6/7/2018 by Catherine Leggitt

IMG_0593.jpgStillness hung over the canyon walls like a bridal veil. Bob and I blinked in astonishment taking in versicolored layer on layer. Memories of past visits faded as we stared wide-eyed into the majestic formation called The Grand Canyon, seeing it as for the first time. Verdant foliage appeared to burst from the rocky ground. An infrequent bird call punctuated the silence. Far below, whitewater burbled over rocks in the mighty Colorado River.  What could we say? Only a hushed "WOW!" seemed appropriate.

Long early morning hikes along the South Rim afforded us ample conversation time, but  words seemed inadequte. As each new vista opened a fresh vision of this amazing place, we paused to stare and snap pictures and to ponder the awesomness. Somehow pictures never captured the grandeur and majesty of this magnificent canyon. 

One tree in the forest at the top captiated our attention again and images.jpegagain. I Googled "tree with gnarled trunk and branches" and discovered the wondrous Utah Juniper. With a tap root sometimes reaching twenty-five feet into solid rock, this variegated conifer adapts well to the harsh conditions of the area. Short as trees go, this variety may live as long as 650 years. Growth occurs very slowly. A tree as small as ten feet may already be fifty years old. The bark is shaggy, striated, reddish browns and grays, fibrous and furrowed. The trunks and branches twist and curve, giving the tree a most curious and distinctive character. If I was a Utah Juniper, I imagine myself looking up at the straight, tall Ponderosa Pines around me and feel deformed as I hunched against the elements. Yet it is that very deformity that makes them so beautiful.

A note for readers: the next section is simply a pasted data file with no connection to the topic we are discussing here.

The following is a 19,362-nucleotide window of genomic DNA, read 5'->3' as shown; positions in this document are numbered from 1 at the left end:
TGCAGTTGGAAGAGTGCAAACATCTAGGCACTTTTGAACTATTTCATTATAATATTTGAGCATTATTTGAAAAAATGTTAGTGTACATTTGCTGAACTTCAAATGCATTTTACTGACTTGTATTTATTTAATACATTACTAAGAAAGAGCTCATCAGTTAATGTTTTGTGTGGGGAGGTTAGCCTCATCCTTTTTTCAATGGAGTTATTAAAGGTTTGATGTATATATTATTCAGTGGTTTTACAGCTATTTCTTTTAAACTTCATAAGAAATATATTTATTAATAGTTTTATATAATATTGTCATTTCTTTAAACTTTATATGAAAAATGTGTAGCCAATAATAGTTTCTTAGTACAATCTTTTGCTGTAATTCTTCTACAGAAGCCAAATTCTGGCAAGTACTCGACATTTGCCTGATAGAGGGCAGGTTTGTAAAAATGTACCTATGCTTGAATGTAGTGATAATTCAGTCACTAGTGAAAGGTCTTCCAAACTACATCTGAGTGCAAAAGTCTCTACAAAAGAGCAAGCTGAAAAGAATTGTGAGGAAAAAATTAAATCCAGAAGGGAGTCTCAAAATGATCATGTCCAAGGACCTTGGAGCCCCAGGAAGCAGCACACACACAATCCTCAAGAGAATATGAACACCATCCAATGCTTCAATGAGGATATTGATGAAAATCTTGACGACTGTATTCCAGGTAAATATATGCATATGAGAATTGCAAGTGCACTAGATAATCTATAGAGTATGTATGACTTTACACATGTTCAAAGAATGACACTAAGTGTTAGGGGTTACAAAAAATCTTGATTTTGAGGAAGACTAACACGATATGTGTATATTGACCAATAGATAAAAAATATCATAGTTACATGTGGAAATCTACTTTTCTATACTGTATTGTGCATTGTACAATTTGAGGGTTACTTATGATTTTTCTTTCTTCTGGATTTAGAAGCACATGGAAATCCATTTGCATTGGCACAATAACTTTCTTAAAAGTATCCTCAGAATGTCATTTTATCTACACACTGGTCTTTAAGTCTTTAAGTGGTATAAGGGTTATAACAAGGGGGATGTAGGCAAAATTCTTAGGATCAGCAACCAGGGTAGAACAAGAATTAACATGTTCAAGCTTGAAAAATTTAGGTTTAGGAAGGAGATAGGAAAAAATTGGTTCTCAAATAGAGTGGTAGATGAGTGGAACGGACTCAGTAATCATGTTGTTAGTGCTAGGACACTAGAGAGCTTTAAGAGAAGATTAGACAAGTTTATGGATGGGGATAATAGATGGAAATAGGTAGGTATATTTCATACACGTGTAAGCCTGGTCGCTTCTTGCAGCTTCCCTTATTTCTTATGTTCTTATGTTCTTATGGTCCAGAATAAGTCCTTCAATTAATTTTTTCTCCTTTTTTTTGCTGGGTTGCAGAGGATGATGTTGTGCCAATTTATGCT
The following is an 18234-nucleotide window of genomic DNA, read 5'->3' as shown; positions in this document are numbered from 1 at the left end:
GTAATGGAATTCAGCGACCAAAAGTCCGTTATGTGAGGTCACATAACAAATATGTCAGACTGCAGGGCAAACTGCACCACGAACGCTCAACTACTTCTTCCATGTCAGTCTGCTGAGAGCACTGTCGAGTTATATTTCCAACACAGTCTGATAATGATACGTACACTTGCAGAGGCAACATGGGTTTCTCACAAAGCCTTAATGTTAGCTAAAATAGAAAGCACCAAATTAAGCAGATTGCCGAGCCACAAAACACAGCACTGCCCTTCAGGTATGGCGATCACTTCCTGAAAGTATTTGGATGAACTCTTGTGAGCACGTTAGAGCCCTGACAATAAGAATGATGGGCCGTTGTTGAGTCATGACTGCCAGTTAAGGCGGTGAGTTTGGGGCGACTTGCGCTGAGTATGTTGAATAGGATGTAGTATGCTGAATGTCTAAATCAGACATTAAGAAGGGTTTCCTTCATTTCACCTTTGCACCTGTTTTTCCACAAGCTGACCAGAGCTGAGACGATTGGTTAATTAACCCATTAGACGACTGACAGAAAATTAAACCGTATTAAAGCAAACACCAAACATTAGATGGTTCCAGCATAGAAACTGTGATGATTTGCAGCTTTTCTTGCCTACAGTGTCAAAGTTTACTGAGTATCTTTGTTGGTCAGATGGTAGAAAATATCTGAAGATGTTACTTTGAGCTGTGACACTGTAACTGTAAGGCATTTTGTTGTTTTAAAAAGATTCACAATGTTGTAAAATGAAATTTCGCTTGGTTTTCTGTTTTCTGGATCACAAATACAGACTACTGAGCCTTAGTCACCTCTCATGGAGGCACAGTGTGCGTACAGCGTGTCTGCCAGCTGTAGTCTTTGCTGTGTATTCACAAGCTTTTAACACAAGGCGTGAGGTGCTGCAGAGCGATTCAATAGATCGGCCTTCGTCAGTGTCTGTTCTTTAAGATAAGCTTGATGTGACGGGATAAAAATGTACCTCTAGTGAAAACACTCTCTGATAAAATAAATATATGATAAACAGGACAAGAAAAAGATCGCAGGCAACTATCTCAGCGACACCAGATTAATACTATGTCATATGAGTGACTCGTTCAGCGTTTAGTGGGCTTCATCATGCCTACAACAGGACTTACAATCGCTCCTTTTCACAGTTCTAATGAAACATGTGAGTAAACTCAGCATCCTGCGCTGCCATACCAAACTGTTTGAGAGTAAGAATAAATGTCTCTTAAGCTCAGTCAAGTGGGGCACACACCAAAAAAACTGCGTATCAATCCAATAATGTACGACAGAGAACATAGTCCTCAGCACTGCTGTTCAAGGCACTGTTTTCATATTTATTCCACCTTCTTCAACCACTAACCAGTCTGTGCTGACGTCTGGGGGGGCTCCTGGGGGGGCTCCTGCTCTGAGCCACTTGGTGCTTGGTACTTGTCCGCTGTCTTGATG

IMG_2771.jpgGenesis tells us that God looked at ALL His creation and called it good. (Genesis 1:12) So in the eyes of God, the deformity of this tree is good--beautiful, perfect.

Why don't we see differences that way too?  Why call some people beautiful and exclude others from that category? What makes certain body types more desirable than others? How about personalities that don't fit the "norm?" Or those we label "disabled?" 

The God-who-called-His-creation-good surely sees beauty in each of His creatures. Best of all, He loves me just as I am, worts and all. I don't need long legs, luxurious thick hair, or a flawless complexion to be beautiful. I don't have to be perfect according to the standards of Man because He is perfect in all ways. Which means His creation is perfect as well. What good news that is for me! 

How about you? Do you feel isolated because you aren't pretty enough, thin enough, or rich enough? Where does self-doubt, fear, or insecurity keep you from exploring and experiencing the lavish love of God? The Bible declares that NOTHING can separate us from the love fullsizeoutput_13fd.jpegof God in Christ Jesus. (Romans 8:37-39) Will you accept God's love today? If the God of the Universe calls us good, surely we can let go of self-abasement and negativity. God never makes mistakes. In God's eyes our uniqueness makes us all beautiful. Just like the magnificently deformed Utah Juniper!


In my book, THE ROAD TO TERMINUS, Stryker is a bald-headed homeless waif who happens to be very ill. Many wouldn't find beauty in the dirty, malnourished child, but Stryker's inner light shines through it all.

Encountering two unlikely companions--Mabel Crowly and the nefariously pompous George Stanton--the three embark on a cross country journey along Route 66 in hopes of saving her life.

Haven't read THE ROAD TO TERMINUS yet? Click on over to Amazon and order up a copy.


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